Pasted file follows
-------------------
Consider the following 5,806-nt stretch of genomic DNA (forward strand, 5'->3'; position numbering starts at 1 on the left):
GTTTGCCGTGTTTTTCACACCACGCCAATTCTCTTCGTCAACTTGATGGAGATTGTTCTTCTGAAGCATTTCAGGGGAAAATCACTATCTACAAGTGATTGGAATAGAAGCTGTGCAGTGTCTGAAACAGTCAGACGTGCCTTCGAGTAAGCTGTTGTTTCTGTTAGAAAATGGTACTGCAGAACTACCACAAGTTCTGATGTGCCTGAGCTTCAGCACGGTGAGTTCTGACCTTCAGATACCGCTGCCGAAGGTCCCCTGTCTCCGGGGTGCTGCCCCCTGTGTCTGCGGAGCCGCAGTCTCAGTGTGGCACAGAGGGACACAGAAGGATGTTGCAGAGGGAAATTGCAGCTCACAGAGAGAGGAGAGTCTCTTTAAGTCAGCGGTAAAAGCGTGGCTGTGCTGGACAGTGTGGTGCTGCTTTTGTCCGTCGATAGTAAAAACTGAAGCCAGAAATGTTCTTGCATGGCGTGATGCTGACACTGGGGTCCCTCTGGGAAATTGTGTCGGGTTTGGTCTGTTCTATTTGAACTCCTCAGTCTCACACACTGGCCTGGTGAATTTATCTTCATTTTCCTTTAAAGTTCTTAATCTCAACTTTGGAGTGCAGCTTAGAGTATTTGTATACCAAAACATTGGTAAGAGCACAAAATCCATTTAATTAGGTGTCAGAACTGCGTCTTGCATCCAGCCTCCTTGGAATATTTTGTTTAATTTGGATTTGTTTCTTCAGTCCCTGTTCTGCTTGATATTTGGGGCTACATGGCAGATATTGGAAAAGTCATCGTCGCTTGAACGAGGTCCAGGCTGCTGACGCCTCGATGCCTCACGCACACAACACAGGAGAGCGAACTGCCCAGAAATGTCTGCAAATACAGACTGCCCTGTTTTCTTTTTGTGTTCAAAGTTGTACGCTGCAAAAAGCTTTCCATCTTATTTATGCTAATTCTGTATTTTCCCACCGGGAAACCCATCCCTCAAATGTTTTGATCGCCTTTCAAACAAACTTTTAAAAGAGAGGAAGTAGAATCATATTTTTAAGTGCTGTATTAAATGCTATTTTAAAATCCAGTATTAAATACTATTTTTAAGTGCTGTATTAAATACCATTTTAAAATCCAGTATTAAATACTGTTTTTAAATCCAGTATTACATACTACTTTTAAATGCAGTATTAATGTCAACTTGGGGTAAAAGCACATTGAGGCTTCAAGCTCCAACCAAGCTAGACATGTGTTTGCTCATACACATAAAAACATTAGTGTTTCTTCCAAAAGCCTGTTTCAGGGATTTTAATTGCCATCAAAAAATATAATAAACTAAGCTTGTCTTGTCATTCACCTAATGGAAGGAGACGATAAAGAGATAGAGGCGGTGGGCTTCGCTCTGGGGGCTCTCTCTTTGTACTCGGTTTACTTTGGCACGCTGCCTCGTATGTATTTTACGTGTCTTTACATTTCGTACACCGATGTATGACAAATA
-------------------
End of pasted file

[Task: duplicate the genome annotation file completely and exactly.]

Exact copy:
Consider the following 5,806-nt stretch of genomic DNA (forward strand, 5'->3'; position numbering starts at 1 on the left):
GTTTGCCGTGTTTTTCACACCACGCCAATTCTCTTCGTCAACTTGATGGAGATTGTTCTTCTGAAGCATTTCAGGGGAAAATCACTATCTACAAGTGATTGGAATAGAAGCTGTGCAGTGTCTGAAACAGTCAGACGTGCCTTCGAGTAAGCTGTTGTTTCTGTTAGAAAATGGTACTGCAGAACTACCACAAGTTCTGATGTGCCTGAGCTTCAGCACGGTGAGTTCTGACCTTCAGATACCGCTGCCGAAGGTCCCCTGTCTCCGGGGTGCTGCCCCCTGTGTCTGCGGAGCCGCAGTCTCAGTGTGGCACAGAGGGACACAGAAGGATGTTGCAGAGGGAAATTGCAGCTCACAGAGAGAGGAGAGTCTCTTTAAGTCAGCGGTAAAAGCGTGGCTGTGCTGGACAGTGTGGTGCTGCTTTTGTCCGTCGATAGTAAAAACTGAAGCCAGAAATGTTCTTGCATGGCGTGATGCTGACACTGGGGTCCCTCTGGGAAATTGTGTCGGGTTTGGTCTGTTCTATTTGAACTCCTCAGTCTCACACACTGGCCTGGTGAATTTATCTTCATTTTCCTTTAAAGTTCTTAATCTCAACTTTGGAGTGCAGCTTAGAGTATTTGTATACCAAAACATTGGTAAGAGCACAAAATCCATTTAATTAGGTGTCAGAACTGCGTCTTGCATCCAGCCTCCTTGGAATATTTTGTTTAATTTGGATTTGTTTCTTCAGTCCCTGTTCTGCTTGATATTTGGGGCTACATGGCAGATATTGGAAAAGTCATCGTCGCTTGAACGAGGTCCAGGCTGCTGACGCCTCGATGCCTCACGCACACAACACAGGAGAGCGAACTGCCCAGAAATGTCTGCAAATACAGACTGCCCTGTTTTCTTTTTGTGTTCAAAGTTGTACGCTGCAAAAAGCTTTCCATCTTATTTATGCTAATTCTGTATTTTCCCACCGGGAAACCCATCCCTCAAATGTTTTGATCGCCTTTCAAACAAACTTTTAAAAGAGAGGAAGTAGAATCATATTTTTAAGTGCTGTATTAAATGCTATTTTAAAATCCAGTATTAAATACTATTTTTAAGTGCTGTATTAAATACCATTTTAAAATCCAGTATTAAATACTGTTTTTAAATCCAGTATTACATACTACTTTTAAATGCAGTATTAATGTCAACTTGGGGTAAAAGCACATTGAGGCTTCAAGCTCCAACCAAGCTAGACATGTGTTTGCTCATACACATAAAAACATTAGTGTTTCTTCCAAAAGCCTGTTTCAGGGATTTTAATTGCCATCAAAAAATATAATAAACTAAGCTTGTCTTGTCATTCACCTAATGGAAGGAGACGATAAAGAGATAGAGGCGGTGGGCTTCGCTCTGGGGGCTCTCTCTTTGTACTCGGTTTACTTTGGCACGCTGCCTCGTATGTATTTTACGTGTCTTTACATTTCGTACACCGATGTATGACAAATA